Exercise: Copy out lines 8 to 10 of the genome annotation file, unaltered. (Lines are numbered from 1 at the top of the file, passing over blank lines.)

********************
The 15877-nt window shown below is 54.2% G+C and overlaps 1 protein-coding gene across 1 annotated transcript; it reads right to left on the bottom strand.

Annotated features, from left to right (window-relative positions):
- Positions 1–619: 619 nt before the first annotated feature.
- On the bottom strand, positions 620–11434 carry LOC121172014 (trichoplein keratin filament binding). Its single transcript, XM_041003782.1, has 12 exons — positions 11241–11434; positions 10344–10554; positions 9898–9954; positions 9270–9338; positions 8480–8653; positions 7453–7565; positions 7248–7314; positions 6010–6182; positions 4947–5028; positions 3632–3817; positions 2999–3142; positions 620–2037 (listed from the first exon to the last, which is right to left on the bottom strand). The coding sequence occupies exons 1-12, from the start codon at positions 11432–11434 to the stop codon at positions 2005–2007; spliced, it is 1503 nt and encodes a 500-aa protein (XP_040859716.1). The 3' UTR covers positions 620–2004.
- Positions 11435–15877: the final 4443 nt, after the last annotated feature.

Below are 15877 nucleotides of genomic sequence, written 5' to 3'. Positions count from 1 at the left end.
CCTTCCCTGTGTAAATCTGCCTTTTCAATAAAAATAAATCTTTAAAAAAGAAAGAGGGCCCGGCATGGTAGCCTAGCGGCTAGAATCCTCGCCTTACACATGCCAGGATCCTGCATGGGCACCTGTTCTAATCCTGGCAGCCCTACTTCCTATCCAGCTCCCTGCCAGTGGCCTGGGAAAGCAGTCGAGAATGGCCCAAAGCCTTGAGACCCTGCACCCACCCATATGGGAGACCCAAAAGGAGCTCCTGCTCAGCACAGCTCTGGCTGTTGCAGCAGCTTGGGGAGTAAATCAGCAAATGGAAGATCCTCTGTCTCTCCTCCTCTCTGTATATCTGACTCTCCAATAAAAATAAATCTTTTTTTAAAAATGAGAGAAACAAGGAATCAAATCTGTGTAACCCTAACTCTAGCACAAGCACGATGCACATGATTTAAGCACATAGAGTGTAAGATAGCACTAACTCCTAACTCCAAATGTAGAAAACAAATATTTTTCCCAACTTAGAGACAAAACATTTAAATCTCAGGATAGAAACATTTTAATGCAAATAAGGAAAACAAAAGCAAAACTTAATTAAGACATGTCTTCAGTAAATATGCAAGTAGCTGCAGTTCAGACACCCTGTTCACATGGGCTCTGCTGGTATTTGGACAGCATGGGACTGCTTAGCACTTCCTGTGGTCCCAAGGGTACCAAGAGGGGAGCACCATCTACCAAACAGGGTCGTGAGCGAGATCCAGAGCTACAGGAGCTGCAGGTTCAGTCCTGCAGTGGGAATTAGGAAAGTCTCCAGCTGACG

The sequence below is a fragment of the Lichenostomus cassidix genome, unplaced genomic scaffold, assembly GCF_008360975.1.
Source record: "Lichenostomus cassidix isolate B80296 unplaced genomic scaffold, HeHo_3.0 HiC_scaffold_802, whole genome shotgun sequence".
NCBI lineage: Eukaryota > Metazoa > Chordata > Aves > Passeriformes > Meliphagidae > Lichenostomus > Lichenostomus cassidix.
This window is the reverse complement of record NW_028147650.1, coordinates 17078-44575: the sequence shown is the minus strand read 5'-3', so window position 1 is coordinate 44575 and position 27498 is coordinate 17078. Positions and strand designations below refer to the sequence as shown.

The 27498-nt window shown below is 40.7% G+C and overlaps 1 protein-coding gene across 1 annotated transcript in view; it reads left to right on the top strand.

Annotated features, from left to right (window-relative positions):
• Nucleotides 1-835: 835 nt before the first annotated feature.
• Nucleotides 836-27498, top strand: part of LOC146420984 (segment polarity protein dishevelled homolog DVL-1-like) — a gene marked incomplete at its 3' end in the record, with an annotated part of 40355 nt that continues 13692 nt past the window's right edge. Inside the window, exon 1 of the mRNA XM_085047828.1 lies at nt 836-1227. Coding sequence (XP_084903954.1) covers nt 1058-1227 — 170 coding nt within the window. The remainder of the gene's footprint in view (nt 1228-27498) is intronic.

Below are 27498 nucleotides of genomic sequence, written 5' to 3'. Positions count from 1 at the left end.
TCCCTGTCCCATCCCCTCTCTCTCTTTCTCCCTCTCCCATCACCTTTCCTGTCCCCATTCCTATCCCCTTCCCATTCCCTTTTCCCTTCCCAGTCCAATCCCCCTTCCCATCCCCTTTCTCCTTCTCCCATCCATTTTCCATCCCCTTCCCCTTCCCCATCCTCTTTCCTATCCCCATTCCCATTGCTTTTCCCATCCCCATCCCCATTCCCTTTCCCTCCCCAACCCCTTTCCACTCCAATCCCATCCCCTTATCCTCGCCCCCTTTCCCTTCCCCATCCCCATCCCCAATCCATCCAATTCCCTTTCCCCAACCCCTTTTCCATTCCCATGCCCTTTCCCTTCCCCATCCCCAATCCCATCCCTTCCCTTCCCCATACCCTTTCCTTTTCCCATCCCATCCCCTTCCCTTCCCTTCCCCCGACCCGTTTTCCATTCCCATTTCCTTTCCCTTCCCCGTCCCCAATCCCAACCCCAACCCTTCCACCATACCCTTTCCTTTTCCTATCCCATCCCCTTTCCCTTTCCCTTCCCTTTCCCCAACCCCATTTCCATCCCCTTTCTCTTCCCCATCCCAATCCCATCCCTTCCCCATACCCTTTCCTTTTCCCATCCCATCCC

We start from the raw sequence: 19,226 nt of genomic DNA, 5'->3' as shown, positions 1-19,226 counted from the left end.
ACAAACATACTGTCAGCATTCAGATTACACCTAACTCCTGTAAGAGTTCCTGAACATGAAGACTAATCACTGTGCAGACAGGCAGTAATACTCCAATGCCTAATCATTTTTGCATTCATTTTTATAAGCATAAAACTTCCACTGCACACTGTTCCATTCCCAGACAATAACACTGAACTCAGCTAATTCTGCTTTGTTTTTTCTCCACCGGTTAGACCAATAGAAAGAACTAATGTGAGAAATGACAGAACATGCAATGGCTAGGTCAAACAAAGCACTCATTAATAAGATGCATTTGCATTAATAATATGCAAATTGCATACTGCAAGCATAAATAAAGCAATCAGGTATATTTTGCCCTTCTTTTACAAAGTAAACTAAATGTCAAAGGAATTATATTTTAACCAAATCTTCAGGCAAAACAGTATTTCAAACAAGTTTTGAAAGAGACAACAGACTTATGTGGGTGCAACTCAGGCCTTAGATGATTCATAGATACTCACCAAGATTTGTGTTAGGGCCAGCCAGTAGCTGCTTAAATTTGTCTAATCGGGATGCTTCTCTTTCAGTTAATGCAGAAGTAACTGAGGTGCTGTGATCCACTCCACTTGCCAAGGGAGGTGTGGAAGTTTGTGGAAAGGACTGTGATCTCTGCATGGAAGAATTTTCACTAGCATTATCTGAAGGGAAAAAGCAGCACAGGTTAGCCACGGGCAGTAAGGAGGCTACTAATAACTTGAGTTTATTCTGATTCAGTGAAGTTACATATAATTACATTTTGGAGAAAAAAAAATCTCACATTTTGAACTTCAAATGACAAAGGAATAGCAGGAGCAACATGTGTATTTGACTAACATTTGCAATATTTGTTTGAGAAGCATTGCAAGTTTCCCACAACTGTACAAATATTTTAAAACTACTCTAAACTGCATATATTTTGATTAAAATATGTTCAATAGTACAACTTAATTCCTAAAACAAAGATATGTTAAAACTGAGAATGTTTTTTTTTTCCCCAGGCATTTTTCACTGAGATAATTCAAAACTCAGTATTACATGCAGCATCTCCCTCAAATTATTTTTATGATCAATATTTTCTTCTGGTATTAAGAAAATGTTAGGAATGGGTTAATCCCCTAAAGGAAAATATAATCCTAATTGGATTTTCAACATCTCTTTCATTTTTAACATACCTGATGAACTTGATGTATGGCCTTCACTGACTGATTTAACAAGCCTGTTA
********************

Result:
The sequence below is a fragment of the Lichenostomus cassidix genome, unplaced genomic scaffold, assembly GCF_008360975.1.
Source record: "Lichenostomus cassidix isolate B80296 unplaced genomic scaffold, HeHo_3.0 HiC_scaffold_802, whole genome shotgun sequence".
NCBI lineage: Eukaryota > Metazoa > Chordata > Aves > Passeriformes > Meliphagidae > Lichenostomus > Lichenostomus cassidix.